Sunday, July 15, 2012

Dear John,

I have read every novel John Irving has published and have enormous respect for many of them. I am totally over the wrestling however.

That has not stopped me from buying his latest novel, 'In One Person', in the hope that there might be all of those wonderfully rich characters with some new imagining and re-imagining of the world.

'In one person' is another good book.  It introduces us to characters who are, in the Irving tradition, flawed yet lovable. Deeply human, they invite you into their intimate circles, to revel in their frailty.

Yet when part way through I find myself shuffled mindlessly into yet another high school wrestling room I feel betrayed and have to put the Kindle away and read something else for a while.

I believe Irving to be a fantastic writer.  He has written some of my all time favourites works. But the over use of the same subject for so many, if not all, of his characters to literally and symbolically 'wrestle' with leaves me feeling a bit cheated. Not everyone in the known world wrestles.  Not everyone in New Hampshire wrestles. There is a sense that there is a lack of imagination here which is in such stark contrast to the dialogue and relationships that unfold throughout his work.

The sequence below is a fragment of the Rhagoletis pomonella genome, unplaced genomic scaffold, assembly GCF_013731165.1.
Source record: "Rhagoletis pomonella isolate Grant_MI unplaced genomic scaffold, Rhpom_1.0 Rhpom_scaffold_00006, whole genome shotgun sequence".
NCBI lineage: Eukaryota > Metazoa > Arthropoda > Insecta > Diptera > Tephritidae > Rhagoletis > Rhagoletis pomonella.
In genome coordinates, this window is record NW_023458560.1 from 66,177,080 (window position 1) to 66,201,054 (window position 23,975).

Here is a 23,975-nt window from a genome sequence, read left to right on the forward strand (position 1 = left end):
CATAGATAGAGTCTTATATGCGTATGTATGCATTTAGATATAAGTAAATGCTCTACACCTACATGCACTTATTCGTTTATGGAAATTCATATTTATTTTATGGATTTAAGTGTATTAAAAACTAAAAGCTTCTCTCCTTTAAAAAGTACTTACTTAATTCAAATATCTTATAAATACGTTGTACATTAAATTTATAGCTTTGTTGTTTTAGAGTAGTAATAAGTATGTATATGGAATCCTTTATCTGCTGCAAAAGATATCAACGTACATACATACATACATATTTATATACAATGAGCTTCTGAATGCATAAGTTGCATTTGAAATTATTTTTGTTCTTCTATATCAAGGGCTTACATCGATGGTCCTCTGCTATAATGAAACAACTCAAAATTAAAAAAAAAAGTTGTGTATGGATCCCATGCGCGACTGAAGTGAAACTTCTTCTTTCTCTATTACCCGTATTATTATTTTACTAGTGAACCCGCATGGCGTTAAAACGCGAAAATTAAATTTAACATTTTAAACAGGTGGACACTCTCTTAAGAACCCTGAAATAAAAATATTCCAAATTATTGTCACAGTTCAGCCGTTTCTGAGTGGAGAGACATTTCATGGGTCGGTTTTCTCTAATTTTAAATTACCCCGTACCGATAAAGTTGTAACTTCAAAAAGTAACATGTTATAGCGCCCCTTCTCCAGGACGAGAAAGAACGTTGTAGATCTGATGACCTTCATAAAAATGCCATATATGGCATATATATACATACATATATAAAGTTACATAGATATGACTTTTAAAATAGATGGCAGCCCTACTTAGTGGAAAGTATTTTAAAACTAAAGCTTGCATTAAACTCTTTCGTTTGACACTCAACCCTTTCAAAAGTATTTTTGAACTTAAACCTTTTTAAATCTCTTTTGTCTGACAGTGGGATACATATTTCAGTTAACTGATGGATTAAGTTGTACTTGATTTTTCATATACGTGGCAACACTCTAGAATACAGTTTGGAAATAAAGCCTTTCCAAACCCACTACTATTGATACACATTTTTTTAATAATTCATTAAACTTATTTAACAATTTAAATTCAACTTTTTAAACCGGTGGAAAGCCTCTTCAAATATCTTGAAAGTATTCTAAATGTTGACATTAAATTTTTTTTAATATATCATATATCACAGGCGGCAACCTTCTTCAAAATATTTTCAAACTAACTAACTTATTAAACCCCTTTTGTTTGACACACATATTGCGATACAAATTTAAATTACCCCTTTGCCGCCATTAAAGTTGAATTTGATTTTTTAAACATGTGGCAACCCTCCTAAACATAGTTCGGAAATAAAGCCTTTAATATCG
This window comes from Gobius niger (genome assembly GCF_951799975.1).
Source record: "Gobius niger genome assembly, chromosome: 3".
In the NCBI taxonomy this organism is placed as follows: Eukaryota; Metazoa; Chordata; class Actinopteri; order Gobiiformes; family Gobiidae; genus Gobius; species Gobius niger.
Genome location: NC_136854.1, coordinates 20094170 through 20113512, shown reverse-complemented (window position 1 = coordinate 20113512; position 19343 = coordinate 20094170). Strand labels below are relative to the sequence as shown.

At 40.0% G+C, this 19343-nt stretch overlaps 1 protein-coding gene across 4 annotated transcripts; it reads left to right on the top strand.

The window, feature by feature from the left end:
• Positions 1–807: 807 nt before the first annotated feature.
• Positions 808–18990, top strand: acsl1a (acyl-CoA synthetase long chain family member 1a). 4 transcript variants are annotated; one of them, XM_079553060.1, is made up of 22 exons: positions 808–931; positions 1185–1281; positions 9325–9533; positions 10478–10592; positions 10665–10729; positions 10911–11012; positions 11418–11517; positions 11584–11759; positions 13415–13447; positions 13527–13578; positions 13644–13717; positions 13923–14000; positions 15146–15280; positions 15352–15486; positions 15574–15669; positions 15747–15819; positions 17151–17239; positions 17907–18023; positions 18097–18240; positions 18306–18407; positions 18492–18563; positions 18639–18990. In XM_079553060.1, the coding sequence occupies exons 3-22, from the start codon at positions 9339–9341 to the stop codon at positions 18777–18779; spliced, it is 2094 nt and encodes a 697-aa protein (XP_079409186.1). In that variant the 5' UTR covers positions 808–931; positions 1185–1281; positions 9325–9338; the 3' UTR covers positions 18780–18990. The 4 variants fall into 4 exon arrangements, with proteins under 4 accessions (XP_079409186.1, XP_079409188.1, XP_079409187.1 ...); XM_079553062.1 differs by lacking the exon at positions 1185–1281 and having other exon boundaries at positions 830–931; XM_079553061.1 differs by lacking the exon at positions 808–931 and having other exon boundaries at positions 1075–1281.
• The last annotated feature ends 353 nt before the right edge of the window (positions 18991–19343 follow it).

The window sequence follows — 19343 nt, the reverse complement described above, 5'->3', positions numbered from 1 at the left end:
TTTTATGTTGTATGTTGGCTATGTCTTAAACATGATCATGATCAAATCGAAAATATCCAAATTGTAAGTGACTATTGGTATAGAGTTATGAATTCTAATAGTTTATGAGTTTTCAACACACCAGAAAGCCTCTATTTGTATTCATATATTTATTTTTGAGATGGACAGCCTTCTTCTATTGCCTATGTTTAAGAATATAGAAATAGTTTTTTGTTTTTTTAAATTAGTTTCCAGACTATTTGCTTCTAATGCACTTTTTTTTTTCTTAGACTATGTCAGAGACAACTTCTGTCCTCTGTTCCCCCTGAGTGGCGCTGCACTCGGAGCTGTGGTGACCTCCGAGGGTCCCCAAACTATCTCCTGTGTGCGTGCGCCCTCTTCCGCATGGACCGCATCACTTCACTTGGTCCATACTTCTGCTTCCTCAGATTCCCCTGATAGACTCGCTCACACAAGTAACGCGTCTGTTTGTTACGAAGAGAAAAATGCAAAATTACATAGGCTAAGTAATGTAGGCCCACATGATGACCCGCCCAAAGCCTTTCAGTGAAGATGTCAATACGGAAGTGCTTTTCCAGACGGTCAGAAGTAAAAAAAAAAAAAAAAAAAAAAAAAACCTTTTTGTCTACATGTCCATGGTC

I'm at the point that although in this novel the wrestling is actually used as part of the plot I find it detracts from everything else. I can accept that if this had been my first Irving I might feel differently, I might find it fits the mood and the story and the character perfectly.  But as readers we don't take in anything in isolation; as people we know that everything is connected. The constant repetition makes me feel as though I have been robbed of the full weight of the story.

The sore spot the wrestling has rubbed raw on me makes it hard to concentrate on the gentle way in which the experience of the explosion of AIDS onto the 1980s GLBT scene is unfolded. The exploration of Bill's cross dressing grandfather is handled beautifully.

This was not his greatest work, not by a long shot, but there are solid characters and lovely vignettes all the same.

I can't promise I'll be reading the next novel.  I can't promise that I won't.

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